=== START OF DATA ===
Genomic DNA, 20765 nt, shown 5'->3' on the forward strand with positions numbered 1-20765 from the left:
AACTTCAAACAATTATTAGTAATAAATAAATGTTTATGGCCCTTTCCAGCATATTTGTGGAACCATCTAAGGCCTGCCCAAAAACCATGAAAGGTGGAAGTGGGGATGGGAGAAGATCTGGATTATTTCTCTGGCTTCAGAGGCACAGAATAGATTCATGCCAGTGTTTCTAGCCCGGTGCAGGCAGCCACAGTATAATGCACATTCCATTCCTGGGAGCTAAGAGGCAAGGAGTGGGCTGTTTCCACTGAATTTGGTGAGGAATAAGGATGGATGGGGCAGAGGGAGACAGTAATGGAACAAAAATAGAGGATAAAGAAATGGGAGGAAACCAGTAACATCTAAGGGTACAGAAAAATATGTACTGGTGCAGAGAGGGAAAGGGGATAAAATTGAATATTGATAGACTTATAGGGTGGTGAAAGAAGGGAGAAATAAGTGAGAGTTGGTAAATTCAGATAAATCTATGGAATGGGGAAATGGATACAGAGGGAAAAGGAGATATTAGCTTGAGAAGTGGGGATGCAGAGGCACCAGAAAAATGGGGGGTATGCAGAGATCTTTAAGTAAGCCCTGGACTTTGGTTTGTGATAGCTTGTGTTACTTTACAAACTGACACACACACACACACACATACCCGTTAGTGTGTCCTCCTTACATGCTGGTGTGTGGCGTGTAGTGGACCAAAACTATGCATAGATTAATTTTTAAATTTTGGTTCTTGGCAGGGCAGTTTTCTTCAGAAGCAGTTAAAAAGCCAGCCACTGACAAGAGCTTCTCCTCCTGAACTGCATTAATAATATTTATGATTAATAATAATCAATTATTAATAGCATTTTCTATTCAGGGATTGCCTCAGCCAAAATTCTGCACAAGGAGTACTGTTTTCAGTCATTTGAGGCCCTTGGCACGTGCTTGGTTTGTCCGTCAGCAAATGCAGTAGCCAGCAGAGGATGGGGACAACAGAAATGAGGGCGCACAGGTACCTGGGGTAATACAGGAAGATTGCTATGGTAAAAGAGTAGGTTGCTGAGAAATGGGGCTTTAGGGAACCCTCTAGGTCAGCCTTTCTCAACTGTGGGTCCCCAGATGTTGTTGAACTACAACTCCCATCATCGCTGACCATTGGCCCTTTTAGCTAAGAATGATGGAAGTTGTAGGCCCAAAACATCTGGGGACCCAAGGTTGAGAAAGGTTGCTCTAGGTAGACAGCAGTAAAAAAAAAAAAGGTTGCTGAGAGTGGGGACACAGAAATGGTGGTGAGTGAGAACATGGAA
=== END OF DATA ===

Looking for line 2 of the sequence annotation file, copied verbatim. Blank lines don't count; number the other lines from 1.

AACTTCAAACAATTATTAGTAATAAATAAATGTTTATGGCCCTTTCCAGCATATTTGTGGAACCATCTAAGGCCTGCCCAAAAACCATGAAAGGTGGAAGTGGGGATGGGAGAAGATCTGGATTATTTCTCTGGCTTCAGAGGCACAGAATAGATTCATGCCAGTGTTTCTAGCCCGGTGCAGGCAGCCACAGTATAATGCACATTCCATTCCTGGGAGCTAAGAGGCAAGGAGTGGGCTGTTTCCACTGAATTTGGTGAGGAATAAGGATGGATGGGGCAGAGGGAGACAGTAATGGAACAAAAATAGAGGATAAAGAAATGGGAGGAAACCAGTAACATCTAAGGGTACAGAAAAATATGTACTGGTGCAGAGAGGGAAAGGGGATAAAATTGAATATTGATAGACTTATAGGGTGGTGAAAGAAGGGAGAAATAAGTGAGAGTTGGTAAATTCAGATAAATCTATGGAATGGGGAAATGGATACAGAGGGAAAAGGAGATATTAGCTTGAGAAGTGGGGATGCAGAGGCACCAGAAAAATGGGGGGTATGCAGAGATCTTTAAGTAAGCCCTGGACTTTGGTTTGTGATAGCTTGTGTTACTTTACAAACTGACACACACACACACACACATACCCGTTAGTGTGTCCTCCTTACATGCTGGTGTGTGGCGTGTAGTGGACCAAAACTATGCATAGATTAATTTTTAAATTTTGGTTCTTGGCAGGGCAGTTTTCTTCAGAAGCAGTTAAAAAGCCAGCCACTGACAAGAGCTTCTCCTCCTGAACTGCATTAATAATATTTATGATTAATAATAATCAATTATTAATAGCATTTTCTATTCAGGGATTGCCTCAGCCAAAATTCTGCACAAGGAGTACTGTTTTCAGTCATTTGAGGCCCTTGGCACGTGCTTGGTTTGTCCGTCAGCAAATGCAGTAGCCAGCAGAGGATGGGGACAACAGAAATGAGGGCGCACAGGTACCTGGGGTAATACAGGAAGATTGCTATGGTAAAAGAGTAGGTTGCTGAGAAATGGGGCTTTAGGGAACCCTCTAGGTCAGCCTTTCTCAACTGTGGGTCCCCAGATGTTGTTGAACTACAACTCCCATCATCGCTGACCATTGGCCCTTTTAGCTAAGAATGATGGAAGTTGTAGGCCCAAAACATCTGGGGACCCAAGGTTGAGAAAGGTTGCTCTAGGTAGACAGCAGTAAAAAAAAAAAAGGTTGCTGAGAGTGGGGACACAGAAATGGTGGTGAGTGAGAACATGGAA